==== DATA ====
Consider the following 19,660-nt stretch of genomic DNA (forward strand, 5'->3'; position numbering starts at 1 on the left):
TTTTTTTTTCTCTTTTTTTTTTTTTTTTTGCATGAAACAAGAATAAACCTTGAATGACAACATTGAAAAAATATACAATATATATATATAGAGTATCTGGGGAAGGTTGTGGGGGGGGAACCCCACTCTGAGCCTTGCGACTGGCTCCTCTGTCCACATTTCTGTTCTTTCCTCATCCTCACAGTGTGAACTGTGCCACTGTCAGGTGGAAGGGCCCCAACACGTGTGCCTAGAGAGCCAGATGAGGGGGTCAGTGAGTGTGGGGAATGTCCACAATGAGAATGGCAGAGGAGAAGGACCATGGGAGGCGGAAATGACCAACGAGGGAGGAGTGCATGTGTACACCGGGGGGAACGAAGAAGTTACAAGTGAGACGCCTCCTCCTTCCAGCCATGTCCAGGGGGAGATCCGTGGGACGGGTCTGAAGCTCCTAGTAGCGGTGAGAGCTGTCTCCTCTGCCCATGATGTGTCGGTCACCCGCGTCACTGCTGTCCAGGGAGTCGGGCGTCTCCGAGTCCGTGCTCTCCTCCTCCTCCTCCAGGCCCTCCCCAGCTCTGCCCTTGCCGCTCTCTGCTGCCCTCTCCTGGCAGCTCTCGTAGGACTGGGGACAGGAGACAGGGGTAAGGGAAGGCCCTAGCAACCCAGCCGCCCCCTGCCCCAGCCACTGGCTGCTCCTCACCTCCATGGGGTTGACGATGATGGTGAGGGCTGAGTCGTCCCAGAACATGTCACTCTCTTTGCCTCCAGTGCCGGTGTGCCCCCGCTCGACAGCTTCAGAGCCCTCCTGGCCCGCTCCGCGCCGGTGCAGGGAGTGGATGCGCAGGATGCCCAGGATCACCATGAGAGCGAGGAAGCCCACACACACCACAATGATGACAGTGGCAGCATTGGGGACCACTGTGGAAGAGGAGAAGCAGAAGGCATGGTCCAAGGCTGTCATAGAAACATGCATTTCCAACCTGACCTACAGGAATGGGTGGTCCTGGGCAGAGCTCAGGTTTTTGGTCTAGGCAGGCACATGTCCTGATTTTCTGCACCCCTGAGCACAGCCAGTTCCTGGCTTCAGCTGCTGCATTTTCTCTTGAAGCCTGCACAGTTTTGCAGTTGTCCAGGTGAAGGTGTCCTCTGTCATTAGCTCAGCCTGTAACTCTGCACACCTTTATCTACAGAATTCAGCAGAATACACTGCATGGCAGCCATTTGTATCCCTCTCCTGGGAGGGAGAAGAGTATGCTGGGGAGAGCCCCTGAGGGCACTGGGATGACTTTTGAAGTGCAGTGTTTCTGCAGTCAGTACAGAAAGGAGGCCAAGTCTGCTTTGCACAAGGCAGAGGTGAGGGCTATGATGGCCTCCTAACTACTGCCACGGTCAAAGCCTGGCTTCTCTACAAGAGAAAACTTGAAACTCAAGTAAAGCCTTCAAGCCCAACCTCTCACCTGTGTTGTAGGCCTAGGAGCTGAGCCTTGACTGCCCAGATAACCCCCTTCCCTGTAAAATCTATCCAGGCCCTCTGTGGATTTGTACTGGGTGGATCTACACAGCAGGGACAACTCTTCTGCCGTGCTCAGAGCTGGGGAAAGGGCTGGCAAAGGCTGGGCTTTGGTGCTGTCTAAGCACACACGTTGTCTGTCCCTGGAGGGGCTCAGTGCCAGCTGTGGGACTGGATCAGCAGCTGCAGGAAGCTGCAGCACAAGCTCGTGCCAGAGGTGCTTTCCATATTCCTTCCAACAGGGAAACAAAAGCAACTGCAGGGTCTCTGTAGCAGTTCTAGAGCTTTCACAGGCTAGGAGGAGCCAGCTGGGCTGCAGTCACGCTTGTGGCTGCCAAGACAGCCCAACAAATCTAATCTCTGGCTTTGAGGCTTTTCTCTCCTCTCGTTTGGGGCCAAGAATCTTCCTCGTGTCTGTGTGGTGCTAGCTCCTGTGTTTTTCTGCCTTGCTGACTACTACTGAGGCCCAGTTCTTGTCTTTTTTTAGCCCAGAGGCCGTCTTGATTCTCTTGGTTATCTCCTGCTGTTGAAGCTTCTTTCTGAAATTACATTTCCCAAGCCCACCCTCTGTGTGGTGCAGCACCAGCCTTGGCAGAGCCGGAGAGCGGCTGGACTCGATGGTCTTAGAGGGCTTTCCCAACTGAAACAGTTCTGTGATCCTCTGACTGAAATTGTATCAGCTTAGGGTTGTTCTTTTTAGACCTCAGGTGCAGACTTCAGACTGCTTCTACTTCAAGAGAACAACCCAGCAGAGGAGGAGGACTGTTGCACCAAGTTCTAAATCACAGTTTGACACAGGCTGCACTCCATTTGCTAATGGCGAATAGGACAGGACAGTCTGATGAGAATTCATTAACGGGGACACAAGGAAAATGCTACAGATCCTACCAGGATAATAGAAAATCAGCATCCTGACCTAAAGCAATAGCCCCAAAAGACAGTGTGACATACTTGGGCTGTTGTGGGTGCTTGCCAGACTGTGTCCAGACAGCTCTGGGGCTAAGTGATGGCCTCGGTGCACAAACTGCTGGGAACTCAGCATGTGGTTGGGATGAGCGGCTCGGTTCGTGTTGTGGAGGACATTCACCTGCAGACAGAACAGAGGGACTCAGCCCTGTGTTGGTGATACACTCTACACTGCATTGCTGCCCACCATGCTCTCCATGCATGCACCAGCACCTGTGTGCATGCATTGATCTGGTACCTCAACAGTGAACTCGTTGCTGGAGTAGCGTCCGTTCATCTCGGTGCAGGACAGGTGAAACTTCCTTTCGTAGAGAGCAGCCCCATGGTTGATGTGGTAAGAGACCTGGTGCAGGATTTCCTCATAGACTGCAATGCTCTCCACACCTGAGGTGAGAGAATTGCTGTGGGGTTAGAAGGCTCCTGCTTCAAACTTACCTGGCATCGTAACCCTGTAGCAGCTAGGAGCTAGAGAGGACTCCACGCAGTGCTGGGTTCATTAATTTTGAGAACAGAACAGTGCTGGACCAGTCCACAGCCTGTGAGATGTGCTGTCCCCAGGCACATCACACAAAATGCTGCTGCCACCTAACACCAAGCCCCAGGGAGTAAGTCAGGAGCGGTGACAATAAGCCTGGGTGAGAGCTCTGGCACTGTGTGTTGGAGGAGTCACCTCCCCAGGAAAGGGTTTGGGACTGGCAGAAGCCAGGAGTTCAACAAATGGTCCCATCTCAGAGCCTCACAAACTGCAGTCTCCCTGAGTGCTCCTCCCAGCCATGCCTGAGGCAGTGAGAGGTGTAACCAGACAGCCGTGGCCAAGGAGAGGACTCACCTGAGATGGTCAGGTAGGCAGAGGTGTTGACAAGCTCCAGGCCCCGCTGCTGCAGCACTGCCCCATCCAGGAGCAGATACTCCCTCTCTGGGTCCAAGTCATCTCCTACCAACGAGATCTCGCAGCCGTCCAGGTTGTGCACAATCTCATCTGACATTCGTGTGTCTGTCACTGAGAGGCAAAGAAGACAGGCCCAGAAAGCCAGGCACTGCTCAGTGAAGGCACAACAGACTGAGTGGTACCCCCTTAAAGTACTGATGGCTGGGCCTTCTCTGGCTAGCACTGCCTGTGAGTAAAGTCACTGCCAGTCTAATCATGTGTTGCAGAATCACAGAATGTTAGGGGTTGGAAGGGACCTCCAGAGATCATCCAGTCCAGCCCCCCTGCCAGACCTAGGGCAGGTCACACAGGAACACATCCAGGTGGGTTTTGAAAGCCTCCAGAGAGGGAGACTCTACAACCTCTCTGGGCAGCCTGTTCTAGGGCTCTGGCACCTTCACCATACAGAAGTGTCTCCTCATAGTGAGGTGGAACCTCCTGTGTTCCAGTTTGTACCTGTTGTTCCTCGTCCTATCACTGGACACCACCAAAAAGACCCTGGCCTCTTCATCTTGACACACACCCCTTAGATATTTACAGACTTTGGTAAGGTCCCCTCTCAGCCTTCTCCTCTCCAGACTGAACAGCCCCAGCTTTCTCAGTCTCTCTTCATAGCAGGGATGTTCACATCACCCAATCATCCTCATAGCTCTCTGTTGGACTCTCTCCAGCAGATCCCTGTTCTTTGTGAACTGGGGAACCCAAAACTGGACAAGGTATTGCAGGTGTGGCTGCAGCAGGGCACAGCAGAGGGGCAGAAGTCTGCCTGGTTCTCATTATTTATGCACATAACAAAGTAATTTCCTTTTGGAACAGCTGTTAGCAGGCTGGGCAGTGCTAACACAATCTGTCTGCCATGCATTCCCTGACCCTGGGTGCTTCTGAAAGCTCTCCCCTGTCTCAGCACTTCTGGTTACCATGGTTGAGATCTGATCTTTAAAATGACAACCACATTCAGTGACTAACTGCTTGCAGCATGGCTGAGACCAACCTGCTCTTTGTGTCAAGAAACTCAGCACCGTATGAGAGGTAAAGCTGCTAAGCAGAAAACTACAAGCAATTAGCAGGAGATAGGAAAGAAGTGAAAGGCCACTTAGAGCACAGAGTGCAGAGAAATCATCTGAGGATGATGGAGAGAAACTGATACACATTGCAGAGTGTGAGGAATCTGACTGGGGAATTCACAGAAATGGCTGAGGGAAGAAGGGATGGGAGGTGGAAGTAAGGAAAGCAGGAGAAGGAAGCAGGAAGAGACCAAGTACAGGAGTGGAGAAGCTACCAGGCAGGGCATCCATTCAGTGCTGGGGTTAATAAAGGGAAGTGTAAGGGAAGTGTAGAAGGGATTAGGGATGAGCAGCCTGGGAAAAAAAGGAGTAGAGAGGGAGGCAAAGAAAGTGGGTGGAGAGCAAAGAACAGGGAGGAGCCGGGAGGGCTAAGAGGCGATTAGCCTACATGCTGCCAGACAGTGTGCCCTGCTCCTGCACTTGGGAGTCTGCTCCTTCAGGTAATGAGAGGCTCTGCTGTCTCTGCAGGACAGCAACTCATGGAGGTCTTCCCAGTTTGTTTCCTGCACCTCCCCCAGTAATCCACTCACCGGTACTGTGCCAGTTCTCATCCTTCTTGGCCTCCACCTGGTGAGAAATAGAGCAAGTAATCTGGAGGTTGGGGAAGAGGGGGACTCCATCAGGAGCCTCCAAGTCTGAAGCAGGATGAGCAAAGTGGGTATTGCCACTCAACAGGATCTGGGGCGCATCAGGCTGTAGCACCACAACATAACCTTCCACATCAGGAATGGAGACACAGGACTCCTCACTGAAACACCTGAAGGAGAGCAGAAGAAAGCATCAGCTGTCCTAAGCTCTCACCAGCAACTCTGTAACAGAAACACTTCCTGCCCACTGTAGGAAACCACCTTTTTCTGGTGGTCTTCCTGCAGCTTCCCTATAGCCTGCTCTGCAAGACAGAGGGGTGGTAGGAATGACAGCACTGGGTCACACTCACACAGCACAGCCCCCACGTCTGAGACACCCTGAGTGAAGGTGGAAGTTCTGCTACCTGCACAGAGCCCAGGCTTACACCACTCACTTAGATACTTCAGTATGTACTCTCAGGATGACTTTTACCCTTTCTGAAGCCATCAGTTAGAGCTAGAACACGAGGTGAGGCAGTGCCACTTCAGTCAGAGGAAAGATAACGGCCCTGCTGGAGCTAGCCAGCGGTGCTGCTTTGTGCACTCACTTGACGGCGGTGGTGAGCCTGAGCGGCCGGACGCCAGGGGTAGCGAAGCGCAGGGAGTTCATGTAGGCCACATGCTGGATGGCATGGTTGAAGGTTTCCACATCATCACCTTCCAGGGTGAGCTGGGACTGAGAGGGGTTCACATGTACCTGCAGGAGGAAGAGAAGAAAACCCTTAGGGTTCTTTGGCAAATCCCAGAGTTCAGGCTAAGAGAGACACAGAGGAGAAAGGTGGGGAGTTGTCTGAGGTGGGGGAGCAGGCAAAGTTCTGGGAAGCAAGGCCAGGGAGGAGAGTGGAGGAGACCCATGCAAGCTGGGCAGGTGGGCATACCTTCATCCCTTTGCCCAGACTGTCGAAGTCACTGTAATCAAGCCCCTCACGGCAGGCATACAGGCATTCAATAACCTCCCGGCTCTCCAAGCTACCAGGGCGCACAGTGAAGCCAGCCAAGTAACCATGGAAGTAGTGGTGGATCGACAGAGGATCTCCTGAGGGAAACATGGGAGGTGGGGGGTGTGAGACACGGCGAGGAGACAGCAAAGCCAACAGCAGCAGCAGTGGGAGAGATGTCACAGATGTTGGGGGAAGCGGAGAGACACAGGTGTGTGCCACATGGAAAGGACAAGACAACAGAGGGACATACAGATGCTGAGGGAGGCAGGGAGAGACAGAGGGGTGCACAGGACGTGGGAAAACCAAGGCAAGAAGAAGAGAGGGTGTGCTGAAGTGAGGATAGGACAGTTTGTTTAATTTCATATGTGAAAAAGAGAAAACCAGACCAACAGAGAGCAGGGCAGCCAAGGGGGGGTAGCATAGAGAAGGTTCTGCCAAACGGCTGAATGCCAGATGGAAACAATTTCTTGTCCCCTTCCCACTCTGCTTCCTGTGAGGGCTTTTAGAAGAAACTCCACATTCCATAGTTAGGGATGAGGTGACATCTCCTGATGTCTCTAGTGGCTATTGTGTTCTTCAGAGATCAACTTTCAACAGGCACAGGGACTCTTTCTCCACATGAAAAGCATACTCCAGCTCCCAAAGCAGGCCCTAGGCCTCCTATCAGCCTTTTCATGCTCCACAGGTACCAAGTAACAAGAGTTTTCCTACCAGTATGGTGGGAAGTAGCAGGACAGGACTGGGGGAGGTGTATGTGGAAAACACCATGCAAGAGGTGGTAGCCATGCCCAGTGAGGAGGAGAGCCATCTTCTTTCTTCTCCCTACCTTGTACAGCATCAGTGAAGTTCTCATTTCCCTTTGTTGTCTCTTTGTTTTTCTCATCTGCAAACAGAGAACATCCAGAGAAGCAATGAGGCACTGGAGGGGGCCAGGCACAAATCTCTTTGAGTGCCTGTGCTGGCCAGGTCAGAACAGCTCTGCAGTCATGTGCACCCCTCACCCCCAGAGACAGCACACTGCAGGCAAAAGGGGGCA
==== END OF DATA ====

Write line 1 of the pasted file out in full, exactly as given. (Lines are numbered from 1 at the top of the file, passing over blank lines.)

Consider the following 19,660-nt stretch of genomic DNA (forward strand, 5'->3'; position numbering starts at 1 on the left):